Lewis Hamilton will keep wearing his LGBT+ Pride flag helmet in Saudi Arabia and the UAE

Mercedes' British driver Lewis Hamilton is pictured in the pits during the third practice session ahead of the Qatari Formula One Grand Prix.

Lewis Hamilton, the Formula One champion, will wear his intersex-inclusive Progress Pride flag helmet at next month’s Saudi Arabian Grand Prix.

The British motor racing driver, the only Black driver in the series’ history, made a small but stunning show of solidarity at this weekend’s Qatar Pride Prix by donning the helmet.

With the words “We Stand Together” ribboning around it, the lid features the reworked Progress Flag designed by British intersex artist Valentino Vecchietti, with a yellow triangle and a purple circle added.

As F1 pitches up in the Middle East, the auto racing tournament has faced severe scrutiny among human rights activists.

In Qatar, homosexuality is illegal: Men can be jailed for years for sodomy. The law even has provisions for “inducing” a man to commit “immoral” acts.

LGBT+ people face similar punishments in Jeddah, Saudi Arabia, and then Abu Dhabi, the capital of the United Arab Emirates, where the final two races of the season will be held.

And Hamilton fully intends to keep wearing his helmet for them both.

Lewis Hamilton praised by intersex Progress flag designer for support

“I’m not aware of any negative feedback,” the 36-year-old told reporters Saturday afternoon (20 November).

“I will be using the same helmet through probably the last two races after this, or at least next week also.

Pole position qualifier Lewis Hamilton takes off his helmet in parc ferme during qualifying ahead of the F1 Grand Prix of Qatar. (Hamad I Mohammed – Pool/Getty Images)

“On the back, it says ‘We Stand Together’ and ‘Love Is Love’ and it is important for me to support [the LGBT+] community here as I know there are several situations here that are not perfect and need to be highlighted.

“But I hope that someone reaches out and I would love to know what is happening here and what they’re doing to help that community more, the LGBT+ community.

“I wear to hear.”

With no criminal code, instead referring to the Islamic Sharia, Saudi Arabia sees homosexuality as a serious offence that can bring imprisonment, corporal punishment, vigilante attacks, chemical castration or even the death penalty.

While in the UAE, death, life in prison, floggings, forced anal examinations and hormone injections, among other grisly punishments, await LGBT+ people.

To Hamilton, the continued abuse and slayings of LGBT+ people in this way are “big issues”.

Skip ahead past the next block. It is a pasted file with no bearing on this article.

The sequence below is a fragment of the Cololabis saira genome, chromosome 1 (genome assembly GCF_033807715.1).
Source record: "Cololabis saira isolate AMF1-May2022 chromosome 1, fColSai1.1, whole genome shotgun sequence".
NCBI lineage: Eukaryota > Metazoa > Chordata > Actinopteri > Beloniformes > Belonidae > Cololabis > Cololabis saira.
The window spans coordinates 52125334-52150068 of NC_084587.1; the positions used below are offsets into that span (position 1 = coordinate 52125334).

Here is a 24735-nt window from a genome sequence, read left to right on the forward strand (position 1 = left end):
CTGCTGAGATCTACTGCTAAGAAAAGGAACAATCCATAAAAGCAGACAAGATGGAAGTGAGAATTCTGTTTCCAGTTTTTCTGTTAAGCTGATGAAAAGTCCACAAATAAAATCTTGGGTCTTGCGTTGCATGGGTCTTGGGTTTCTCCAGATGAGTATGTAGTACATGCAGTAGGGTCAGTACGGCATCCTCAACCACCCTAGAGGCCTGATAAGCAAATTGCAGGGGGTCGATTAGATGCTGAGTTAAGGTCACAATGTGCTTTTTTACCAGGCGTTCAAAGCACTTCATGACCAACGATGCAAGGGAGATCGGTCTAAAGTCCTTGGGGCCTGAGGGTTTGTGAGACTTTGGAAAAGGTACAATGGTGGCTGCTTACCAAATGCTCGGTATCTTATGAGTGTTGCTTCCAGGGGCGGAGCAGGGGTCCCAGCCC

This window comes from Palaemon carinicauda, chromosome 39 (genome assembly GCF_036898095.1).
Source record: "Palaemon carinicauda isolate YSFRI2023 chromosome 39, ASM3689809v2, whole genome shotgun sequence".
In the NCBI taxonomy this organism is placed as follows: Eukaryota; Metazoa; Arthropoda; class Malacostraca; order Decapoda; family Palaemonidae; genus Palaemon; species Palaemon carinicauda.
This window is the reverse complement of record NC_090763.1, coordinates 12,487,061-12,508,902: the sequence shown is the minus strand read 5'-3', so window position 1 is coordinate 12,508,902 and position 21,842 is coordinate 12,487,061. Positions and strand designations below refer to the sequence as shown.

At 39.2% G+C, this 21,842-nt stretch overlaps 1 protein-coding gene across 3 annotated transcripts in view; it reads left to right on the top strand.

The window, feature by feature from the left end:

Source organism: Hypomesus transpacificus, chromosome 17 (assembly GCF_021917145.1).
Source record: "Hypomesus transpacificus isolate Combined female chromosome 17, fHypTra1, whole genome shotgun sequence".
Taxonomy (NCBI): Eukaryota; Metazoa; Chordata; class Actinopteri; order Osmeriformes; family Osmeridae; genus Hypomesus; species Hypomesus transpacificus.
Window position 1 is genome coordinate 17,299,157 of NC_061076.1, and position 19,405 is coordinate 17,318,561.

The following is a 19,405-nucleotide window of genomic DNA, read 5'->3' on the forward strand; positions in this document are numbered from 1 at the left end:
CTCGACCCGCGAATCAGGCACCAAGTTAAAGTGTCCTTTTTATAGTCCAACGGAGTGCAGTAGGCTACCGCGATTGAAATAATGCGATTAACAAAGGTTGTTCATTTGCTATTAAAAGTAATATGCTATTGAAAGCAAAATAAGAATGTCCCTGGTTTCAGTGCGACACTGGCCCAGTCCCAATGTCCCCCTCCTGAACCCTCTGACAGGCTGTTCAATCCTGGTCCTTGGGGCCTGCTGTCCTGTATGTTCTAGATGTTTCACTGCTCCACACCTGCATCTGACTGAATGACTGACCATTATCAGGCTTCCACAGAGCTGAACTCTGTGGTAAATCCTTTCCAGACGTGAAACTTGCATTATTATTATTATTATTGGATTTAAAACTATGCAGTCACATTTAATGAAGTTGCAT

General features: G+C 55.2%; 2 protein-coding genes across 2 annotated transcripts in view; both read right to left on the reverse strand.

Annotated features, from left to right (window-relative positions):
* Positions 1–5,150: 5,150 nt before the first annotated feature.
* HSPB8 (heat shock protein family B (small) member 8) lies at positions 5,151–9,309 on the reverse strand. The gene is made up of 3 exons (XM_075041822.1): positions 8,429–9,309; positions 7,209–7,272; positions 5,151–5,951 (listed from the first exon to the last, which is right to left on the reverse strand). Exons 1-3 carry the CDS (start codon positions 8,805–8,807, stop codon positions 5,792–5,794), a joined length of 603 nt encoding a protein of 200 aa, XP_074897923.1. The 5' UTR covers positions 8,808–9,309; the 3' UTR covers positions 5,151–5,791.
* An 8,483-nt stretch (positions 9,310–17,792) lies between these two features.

“And I’ve been trying to think what is it I can do?” he said.

“I’m only one person, and I think the sport and all the drivers together and athletes can do more.”

Vecchietti, a columnist who founded Intersex Equality Rights UK, thanked Hamilton for wearing their flag design on his crash helmet.

She designed the flag with the support of Stonewall and the LGBT+ Consortium in May, which quickly went viral.

“Lewis Hamilton has such a huge platform,” Vecchietti told PinkNews. 

“When I found out that he was wearing my intersex-inclusive Pride flag on his crash helmet, I felt a mixture of joy and astonishment, and the enormity really hit me of what it means for our community to get this level of visibility, which we’ve never had before.

“It really is what I had hoped my version of the flag could do.”

(Dan Istitene – Formula 1/Formula 1 via Getty Images)

By some estimates, almost two per cent of the global population is intersex, meaning they have natural variations in their sex characteristics that may have been born with.

And with his simple act, Hamilton has pulled into focus a community that has long lived in the shadows because of stigma and shame.

Demands to force-fit people into boxes have led to doctors enacting medically unnecessary surgeries on intersex children, Vecchietti said. Intersex athletes, meanwhile, face scrutiny and exclusion for simply being who they are.

“We need our young people to know that they can grow up with equal opportunity and that they won’t be unfairly excluded from competing in sport,” the public speaker added.

“We need people to recognise that the ‘I’ is for intersex and what that means.

“LGBTI+, keeping the I visible, and to use this moment to create allyship and solidarity and help us make visible our struggle for liberation and gain support.”

“Seeing our flag means everything,” Vecchietti added. “Being visible and being included brings us so much joy and hope, and we need hope so much right now.”

Hamilton, who railed against the Hungarian government’s anti-LGBT+ laws in July, knows the importance of visibility.

“I hope that it highlights and sparks conversation,” Hamilton said.

“I hope that kids here and whoever is watching are asking what the flag is if they don’t know and why I am wearing it.”